Interview confirms Connected Standby for Ultrabooks

Posted on 17 January 2013, Last updated on 17 January 2013 by

Lenovo Ideapad Yoga 13 (9)The Verge have published a nice piece about what’s coming to the Ultrabook scene later in 2013. We’ve already reported on the Touchscreen and WiDi requirement (and what it really means) but via an interview with Kirk Skaugen we’re given a few more interesting statements. The biggest of which is a confirmation that Connected Standby is coming.

All-day battery life on Windows-based PCs has been a promise for years but Kirk says that Intel really means it this time. Given the huge, huge step that Atom Clovertrail on Windows 8 has made over the previous generation with Windows 7, it’s highly likely that it will happen, at least in moderate usage scenarios.

connected standbyIntel finally mentions Connected Standby too. Although The Verge doesn’t seem to have grasped exactly what that means (likening it to Power Nap on OSX when it’s actually a truly always-on state – more info here) they at least get Intel to say the words we wanted to hear. This is great news. So great that you have to wonder how it might affect H1 2013 sales when people start to realize what’s coming.

There’s a little bit of news about WiDi 3.5 too as Miracast support will be rolled up into the specification making it much more interoperable. We’re also expecting WiDi Pro to allow collaboration too.

Head over to The Verge and make sure you read through some of the comments too. Haswell Ultrabooks are estimated to launch around the Computex timeframe (beginning of June) with first availability in July/August, effectively echoing the Ultrabook 2012 timeline.

7 Comments For This Post

  1. Adam says:

    I just hope that June 2nd is a proper hard release with lots of product available to actually be purchased because I have to do my tri-annual corporate refresh by June 30…

    Asus devices with WIDI sounds pretty nice.
    On a related note, anyone know if the Zenbook Prime Touch has WIDI? (Because I’ll just quit stalling and buy it now if it does -it just made my corporate refresh list)


  2. Adam says:

    1st Availability July/August??

    No Haswell for me… ; (

    Sad, sad day.


  3. Joe says:

    How does Intel define all day battery life in terms of usage and duration? How does Haswell increase battery life so much from the current ~5 hours with minimal use? From my understanding, Intel’s chip may not be the number 1 battery draw in many usage scenarios.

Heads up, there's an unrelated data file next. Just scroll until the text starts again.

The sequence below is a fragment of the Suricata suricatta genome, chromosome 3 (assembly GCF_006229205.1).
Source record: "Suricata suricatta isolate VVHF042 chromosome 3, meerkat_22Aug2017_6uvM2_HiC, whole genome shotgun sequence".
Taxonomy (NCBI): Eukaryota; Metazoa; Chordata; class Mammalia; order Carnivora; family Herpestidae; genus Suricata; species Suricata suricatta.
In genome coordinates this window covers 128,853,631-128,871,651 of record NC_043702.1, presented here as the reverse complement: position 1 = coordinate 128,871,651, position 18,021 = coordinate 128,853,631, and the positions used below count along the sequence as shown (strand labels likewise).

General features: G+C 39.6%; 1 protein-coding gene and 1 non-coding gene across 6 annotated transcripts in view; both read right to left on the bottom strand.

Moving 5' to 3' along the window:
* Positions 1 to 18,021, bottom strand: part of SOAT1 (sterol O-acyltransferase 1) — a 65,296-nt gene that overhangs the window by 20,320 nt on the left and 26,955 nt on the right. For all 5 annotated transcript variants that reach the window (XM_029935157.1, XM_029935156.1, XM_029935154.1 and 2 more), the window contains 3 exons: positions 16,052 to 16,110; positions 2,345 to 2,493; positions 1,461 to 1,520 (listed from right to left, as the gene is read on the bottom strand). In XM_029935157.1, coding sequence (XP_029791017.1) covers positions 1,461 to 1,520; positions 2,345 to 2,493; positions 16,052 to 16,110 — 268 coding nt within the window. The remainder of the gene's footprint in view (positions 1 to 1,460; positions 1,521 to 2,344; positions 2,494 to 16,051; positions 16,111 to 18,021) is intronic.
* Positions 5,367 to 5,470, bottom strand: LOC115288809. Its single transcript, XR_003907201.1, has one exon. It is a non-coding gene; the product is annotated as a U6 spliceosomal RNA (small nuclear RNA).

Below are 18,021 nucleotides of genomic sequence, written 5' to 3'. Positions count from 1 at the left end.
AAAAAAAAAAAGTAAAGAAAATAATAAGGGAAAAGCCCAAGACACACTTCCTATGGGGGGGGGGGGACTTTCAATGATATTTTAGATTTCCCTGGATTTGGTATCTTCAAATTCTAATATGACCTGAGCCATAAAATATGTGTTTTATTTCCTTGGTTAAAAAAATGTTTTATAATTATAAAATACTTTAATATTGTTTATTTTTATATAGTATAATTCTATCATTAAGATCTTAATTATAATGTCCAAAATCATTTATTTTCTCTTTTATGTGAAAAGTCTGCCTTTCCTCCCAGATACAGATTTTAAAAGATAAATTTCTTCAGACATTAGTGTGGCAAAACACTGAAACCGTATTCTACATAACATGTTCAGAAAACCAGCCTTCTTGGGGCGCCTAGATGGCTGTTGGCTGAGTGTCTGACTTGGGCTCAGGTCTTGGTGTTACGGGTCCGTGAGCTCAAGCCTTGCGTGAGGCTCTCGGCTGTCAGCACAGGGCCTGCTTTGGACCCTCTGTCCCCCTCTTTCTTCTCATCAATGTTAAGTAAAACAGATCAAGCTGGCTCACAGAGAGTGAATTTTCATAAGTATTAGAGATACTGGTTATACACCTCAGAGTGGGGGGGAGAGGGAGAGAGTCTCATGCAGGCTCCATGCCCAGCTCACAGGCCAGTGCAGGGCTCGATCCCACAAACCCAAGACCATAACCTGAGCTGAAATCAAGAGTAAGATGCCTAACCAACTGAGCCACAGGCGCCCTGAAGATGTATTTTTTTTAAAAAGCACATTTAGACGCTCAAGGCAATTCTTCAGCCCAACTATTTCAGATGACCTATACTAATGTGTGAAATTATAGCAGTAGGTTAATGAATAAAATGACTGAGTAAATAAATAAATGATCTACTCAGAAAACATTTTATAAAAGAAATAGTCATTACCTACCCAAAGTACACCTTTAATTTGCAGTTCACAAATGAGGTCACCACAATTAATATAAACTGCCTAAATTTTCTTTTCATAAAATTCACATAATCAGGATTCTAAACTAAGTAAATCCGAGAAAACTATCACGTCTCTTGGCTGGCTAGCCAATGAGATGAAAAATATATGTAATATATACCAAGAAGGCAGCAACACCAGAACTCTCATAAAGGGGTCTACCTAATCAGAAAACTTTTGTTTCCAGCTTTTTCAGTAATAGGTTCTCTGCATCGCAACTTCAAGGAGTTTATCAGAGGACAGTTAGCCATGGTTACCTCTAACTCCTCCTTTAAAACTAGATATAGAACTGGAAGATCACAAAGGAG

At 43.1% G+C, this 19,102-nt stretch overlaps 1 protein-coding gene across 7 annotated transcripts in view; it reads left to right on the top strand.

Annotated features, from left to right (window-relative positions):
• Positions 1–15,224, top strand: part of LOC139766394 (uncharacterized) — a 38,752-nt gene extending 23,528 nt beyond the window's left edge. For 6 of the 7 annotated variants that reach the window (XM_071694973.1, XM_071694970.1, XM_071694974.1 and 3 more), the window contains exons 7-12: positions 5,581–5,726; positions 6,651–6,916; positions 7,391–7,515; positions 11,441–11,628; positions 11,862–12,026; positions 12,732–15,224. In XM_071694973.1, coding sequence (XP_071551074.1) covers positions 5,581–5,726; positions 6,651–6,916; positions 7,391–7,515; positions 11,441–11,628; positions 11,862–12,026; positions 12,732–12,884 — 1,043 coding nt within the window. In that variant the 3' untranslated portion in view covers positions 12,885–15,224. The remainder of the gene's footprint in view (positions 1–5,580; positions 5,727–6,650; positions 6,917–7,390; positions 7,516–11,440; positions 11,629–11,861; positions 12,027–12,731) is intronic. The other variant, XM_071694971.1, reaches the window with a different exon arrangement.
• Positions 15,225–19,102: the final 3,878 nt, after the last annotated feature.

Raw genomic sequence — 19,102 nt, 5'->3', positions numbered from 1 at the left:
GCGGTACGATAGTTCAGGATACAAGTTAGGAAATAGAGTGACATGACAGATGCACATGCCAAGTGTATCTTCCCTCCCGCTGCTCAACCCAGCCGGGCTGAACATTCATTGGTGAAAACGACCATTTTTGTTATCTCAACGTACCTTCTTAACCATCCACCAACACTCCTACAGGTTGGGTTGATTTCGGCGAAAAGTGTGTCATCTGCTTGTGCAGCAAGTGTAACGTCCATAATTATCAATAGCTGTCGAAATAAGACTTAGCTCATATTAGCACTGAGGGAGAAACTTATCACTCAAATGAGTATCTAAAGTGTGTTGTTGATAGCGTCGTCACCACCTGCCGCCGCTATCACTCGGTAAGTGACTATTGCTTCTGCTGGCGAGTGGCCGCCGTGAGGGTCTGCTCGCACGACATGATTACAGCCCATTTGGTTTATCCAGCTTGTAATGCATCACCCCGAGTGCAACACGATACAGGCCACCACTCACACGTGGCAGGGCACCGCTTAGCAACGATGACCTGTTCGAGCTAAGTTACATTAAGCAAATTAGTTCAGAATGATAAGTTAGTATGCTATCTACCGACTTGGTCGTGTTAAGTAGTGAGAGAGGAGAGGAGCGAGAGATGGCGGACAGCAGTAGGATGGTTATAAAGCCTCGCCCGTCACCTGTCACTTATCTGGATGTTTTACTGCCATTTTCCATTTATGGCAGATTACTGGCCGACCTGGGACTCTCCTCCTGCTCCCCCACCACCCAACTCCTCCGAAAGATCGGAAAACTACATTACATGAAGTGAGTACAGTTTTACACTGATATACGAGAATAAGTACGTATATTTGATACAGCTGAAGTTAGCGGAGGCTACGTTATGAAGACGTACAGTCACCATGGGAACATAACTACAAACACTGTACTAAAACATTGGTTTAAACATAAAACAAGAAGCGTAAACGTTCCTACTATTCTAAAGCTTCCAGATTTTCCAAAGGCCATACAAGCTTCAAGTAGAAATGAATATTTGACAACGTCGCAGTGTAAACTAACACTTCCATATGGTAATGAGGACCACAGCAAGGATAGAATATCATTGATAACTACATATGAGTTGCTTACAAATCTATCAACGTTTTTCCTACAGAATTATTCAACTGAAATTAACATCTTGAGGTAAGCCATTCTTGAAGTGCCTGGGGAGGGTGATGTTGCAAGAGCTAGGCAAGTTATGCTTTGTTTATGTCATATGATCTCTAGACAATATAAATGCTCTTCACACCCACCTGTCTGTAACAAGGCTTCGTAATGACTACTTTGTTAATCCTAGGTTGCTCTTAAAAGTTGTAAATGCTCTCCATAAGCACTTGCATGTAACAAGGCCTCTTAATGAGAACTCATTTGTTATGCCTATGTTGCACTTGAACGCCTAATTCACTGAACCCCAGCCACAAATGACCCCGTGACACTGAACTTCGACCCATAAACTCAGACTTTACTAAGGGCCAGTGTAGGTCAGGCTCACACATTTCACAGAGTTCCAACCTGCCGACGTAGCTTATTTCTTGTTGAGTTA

I can’t get excited about connected standby with a notebook. Whenever my notebook is in sleep mode, there aren’t any WiFi networks to connect to and mobile broadband is too expensive where I live.

  4. Joe says:

    About connected standby, does your W510 meet the 5% drain over 16 hours requirement during connected standby? Thanks.

  5. admin says:

    With no problem at all. It’s hard to measure accurately but with nothing running in background (that’s what the test is) i estimate 100mw drain which is about 10% per 24hrs. (tablet only)

    With Skype, tweetro, email running in the background it will do about 4 days worth of connected standby. (tablet only)

    Streaming audio it will do about 30hrs of connected standby. (tablet only)

    These figures shouldn’t be much different for a Haswell CPU although remember that Ultrabooks will have 50-100% bigger batteries than the W510 tablet.

    [Figures from the top of my head. I’ve done lots of testing in this area]

  6. DavidC1 says:

    8-10 hours.

    Yes, you are right about chip not being the #1 power use, but that’s not what Haswell addresses. Since 5 years ago, Intel has been working extensively with hardware and software manufacturers to devise new power states.

    Connected Standby in Windows 8 is related, because the technologies in Haswell that allows power use to go way down is what makes it meet Connected Standby requirements.

    Do you see how your CPU core can go down into hundreds of mW power state at lowest, but can go to 10W+? Well, the rest of the platform does not scale down so far, but Haswell allows that.

    Everything except the display it’ll go into what Intel calls “S0iX”. Think of it as S0 wake up time but S3 power use. Another word for description is “Active Standby”. With Haswell even the display can go into lower power with Panel Self Refresh.

  7. admin says:

    You make a good point about not having WiFi access when laptop is asleep (meaning you are traveling between working zones I assume.) but there are also advantages of having the technology and not using Connected Standby. The ‘reading’ scenario get’s a big boost for example. I estimate 100% more battery life in this scenario because of the technology involved.
    Video playback is another (expect near 100% battery life increase in this Scenario) Of course, these are my estimates, not tested…yet!

2 Trackbacks For This Post

  1. Ultrabook 2013 Timeline by Ultrabooknews « Ultrabook News and the Ultrabook Database says:

    […] mentioned the timeline for Haswell-based Ultrabooks in an article about Connected Standby yesterday so let me just bring that up-front for you to see (and discuss) […]

  2. Ultrabook 2013 Timeline by Ultrabooknews | DailyGadgets says:

    […] said the timeline for Haswell-based Ultrabooks inside an article regarding Connected Standby past thus allow me really bring which up-front for we to find (plus discuss) […]

Recommended Reading

Top Ultra Mobile PCs

Dell Latitude E7440
14.0" Intel Core i5-4200U
Viliv S5
4.8" Intel Atom (Silverthorne)
GPD Pocket 2
7.0" Intel Core m3-8100Y
GPD Win 2
6.0" Intel m3 7Y30
Lenovo Ideapad Flex 10
10.1" Intel Celeron N2806
Acer Aspire Switch 10
10.1" Intel Atom Z3745
Acer Aspire E11 ES1
11.6" Intel Celeron N2840
HP Elitebook 820 G2
12.5" Intel Core i5 5300U
Microsoft Surface Go
10.0" Intel Pentium 4415Y
LG G8X THINQ Dual Screen
6.4" Qualcomm Snapdragon 855